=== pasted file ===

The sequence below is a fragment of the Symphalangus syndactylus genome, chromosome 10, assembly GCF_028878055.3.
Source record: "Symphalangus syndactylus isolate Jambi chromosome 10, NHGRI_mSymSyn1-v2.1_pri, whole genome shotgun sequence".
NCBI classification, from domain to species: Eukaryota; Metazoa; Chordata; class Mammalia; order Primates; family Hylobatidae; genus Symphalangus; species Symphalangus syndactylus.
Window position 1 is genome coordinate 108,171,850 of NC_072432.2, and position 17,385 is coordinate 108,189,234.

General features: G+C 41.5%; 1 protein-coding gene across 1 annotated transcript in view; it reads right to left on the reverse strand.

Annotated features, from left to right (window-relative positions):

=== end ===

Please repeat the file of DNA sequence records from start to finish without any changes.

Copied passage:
The sequence below is a fragment of the Symphalangus syndactylus genome, chromosome 10, assembly GCF_028878055.3.
Source record: "Symphalangus syndactylus isolate Jambi chromosome 10, NHGRI_mSymSyn1-v2.1_pri, whole genome shotgun sequence".
NCBI classification, from domain to species: Eukaryota; Metazoa; Chordata; class Mammalia; order Primates; family Hylobatidae; genus Symphalangus; species Symphalangus syndactylus.
Window position 1 is genome coordinate 108,171,850 of NC_072432.2, and position 17,385 is coordinate 108,189,234.

General features: G+C 41.5%; 1 protein-coding gene across 1 annotated transcript in view; it reads right to left on the reverse strand.

Annotated features, from left to right (window-relative positions):